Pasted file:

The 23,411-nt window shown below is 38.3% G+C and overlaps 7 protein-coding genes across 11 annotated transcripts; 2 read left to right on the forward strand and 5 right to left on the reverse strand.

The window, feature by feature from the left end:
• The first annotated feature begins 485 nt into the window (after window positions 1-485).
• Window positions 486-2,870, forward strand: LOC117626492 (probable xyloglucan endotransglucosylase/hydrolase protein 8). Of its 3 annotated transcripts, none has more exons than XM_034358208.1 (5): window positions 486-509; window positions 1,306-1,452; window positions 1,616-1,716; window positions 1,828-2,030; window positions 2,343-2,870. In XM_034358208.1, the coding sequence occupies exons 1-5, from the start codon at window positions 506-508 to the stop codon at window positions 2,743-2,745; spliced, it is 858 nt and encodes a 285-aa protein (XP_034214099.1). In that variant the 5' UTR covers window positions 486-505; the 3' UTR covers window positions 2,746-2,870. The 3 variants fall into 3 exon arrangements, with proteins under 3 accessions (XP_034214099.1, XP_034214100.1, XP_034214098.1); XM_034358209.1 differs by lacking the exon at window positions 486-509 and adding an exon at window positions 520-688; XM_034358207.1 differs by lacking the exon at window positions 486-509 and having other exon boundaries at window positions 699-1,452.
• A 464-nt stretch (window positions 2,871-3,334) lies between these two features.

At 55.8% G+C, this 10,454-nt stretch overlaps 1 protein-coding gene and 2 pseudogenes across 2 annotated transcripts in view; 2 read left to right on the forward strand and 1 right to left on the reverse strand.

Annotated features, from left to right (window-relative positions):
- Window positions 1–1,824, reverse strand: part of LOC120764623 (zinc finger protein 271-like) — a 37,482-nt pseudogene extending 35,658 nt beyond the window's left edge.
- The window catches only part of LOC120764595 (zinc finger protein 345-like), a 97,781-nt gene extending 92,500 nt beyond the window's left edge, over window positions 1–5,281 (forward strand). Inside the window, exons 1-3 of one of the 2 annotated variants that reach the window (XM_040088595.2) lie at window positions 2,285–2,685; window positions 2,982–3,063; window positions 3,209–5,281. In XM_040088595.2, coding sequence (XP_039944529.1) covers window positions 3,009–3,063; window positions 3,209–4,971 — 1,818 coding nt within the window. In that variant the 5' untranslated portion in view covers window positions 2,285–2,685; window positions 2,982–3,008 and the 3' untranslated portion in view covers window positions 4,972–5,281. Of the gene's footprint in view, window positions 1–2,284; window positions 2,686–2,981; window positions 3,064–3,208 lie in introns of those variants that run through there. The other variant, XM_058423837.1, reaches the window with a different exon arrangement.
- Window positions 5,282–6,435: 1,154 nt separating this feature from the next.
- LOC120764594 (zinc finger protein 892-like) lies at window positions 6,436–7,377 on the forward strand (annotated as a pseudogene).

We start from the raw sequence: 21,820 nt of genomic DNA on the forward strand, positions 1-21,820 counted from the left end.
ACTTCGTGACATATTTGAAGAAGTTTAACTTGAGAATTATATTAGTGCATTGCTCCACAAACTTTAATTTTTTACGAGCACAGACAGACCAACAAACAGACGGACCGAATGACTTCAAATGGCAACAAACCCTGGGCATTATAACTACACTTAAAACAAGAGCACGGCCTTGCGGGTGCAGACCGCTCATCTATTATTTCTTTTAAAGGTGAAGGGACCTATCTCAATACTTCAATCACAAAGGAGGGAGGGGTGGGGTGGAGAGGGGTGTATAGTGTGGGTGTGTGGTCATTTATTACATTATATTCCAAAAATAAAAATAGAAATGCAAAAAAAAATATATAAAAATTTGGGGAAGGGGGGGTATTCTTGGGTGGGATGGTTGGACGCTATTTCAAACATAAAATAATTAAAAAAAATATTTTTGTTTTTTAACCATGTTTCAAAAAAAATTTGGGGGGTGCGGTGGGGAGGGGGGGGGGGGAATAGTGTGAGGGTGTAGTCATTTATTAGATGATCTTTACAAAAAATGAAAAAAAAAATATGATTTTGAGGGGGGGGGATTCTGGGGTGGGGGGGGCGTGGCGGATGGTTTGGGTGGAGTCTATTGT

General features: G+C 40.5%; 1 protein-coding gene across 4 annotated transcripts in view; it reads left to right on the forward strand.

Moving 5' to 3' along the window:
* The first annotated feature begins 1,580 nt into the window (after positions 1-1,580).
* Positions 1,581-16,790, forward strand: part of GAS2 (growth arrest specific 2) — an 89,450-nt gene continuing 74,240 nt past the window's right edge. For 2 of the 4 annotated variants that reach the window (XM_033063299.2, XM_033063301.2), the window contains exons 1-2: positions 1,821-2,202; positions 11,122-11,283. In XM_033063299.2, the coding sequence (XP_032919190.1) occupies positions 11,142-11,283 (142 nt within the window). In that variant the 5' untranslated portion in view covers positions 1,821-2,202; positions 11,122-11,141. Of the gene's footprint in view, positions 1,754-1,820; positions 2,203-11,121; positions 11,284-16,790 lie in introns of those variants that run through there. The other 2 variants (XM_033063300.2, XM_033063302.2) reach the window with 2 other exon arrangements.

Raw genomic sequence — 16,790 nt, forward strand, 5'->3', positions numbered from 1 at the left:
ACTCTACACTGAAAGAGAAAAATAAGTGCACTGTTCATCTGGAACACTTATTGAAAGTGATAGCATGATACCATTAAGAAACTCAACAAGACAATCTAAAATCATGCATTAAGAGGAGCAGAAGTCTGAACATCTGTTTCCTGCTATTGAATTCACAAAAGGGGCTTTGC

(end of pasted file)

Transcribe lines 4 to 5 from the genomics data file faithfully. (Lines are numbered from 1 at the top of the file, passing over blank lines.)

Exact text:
• Window positions 486-2,870, forward strand: LOC117626492 (probable xyloglucan endotransglucosylase/hydrolase protein 8). Of its 3 annotated transcripts, none has more exons than XM_034358208.1 (5): window positions 486-509; window positions 1,306-1,452; window positions 1,616-1,716; window positions 1,828-2,030; window positions 2,343-2,870. In XM_034358208.1, the coding sequence occupies exons 1-5, from the start codon at window positions 506-508 to the stop codon at window positions 2,743-2,745; spliced, it is 858 nt and encodes a 285-aa protein (XP_034214099.1). In that variant the 5' UTR covers window positions 486-505; the 3' UTR covers window positions 2,746-2,870. The 3 variants fall into 3 exon arrangements, with proteins under 3 accessions (XP_034214099.1, XP_034214100.1, XP_034214098.1); XM_034358209.1 differs by lacking the exon at window positions 486-509 and adding an exon at window positions 520-688; XM_034358207.1 differs by lacking the exon at window positions 486-509 and having other exon boundaries at window positions 699-1,452.
• A 464-nt stretch (window positions 2,871-3,334) lies between these two features.